Diesel prices dip 0.7 cents to $3.974 per gallon, reports EIA
September 17, 2013
The average price per gallon of diesel gasoline dipped 0.7 cents this week to $3.974 per gallon, according to the Department of Energy’s Energy Information Administration (EIA).
This decline comes on the heels of two straight weeks at $3.981 per gallon, which represents the highest weekly price since the week of April 1, when it hit $3.993 per gallon. Prior to the matching weeks at $3.981 per gallon, diesel prices rose a cumulative 8.5 cents over the previous three weeks.
On an annual basis, diesel is down 16.7 cents, while the weekly price has been up in seven of the last ten weeks.
In its recent update of the short-term energy outlook, the EIA expects the average price of diesel for 2013 to be $3.96 per gallon, just ahead of 2012’s $3.97. For 2014, it expects the average price to be 3.82 per gallon.
Regardless of the fluctuation in diesel prices, shippers are cognizant of the impact diesel prices can have on their bottom line—for better or worse.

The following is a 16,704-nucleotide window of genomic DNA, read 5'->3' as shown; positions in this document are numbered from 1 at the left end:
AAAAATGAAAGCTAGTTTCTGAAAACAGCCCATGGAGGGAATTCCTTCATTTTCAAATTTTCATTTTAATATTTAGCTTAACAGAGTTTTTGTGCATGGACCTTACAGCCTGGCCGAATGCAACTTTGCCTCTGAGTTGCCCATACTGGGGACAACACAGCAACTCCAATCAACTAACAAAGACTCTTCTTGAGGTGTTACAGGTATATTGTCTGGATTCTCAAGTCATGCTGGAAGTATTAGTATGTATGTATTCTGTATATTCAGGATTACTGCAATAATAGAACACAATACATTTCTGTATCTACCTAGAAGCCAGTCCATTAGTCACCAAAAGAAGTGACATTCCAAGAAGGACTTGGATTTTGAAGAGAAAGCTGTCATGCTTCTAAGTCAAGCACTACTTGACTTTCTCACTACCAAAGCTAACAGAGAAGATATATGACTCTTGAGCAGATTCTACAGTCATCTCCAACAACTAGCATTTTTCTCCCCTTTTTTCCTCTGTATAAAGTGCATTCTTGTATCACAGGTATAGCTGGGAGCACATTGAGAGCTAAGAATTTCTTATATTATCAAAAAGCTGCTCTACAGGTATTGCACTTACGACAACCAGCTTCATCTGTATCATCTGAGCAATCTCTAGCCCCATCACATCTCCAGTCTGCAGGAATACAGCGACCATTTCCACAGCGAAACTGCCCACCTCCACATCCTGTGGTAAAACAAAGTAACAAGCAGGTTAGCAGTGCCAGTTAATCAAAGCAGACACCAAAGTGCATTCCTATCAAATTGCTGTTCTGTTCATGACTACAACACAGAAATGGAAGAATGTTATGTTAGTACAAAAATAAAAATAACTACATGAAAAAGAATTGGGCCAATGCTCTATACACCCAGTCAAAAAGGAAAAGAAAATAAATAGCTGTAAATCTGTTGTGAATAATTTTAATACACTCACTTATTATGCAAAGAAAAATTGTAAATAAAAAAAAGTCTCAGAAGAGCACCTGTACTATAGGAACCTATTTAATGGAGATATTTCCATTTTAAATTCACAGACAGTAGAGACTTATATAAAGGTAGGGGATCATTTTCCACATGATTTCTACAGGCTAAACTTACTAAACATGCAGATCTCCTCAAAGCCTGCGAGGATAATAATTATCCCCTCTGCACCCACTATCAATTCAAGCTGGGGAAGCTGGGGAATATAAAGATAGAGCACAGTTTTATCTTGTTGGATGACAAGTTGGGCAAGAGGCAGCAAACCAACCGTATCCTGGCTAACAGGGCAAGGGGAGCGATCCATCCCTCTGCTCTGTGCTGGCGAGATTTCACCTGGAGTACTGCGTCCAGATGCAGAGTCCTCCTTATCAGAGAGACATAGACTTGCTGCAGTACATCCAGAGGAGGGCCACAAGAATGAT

And they continue to be proactive on that front, too, by taking steps to reduce mileage and transit lengths when possible as well as cut down on empty miles. And even through shippers want to adjust budgets in order to offset the increased costs higher fuel prices bring, it is not always an easy thing to manage.
The average price of a barrel of crude oil was down to $106.08 on the New York Mercantile Exchange as of press time, down from the $110 range in recent weeks. The Associated Press reported that this decline is due in part to investors prepping for an expected reduction in the U.S. Federal Reserve’s monetary stimulus, adding that prices were also under pressure from the deal on Syria’s chemical weapons and reports signaling the return of Libyan crude to the market.
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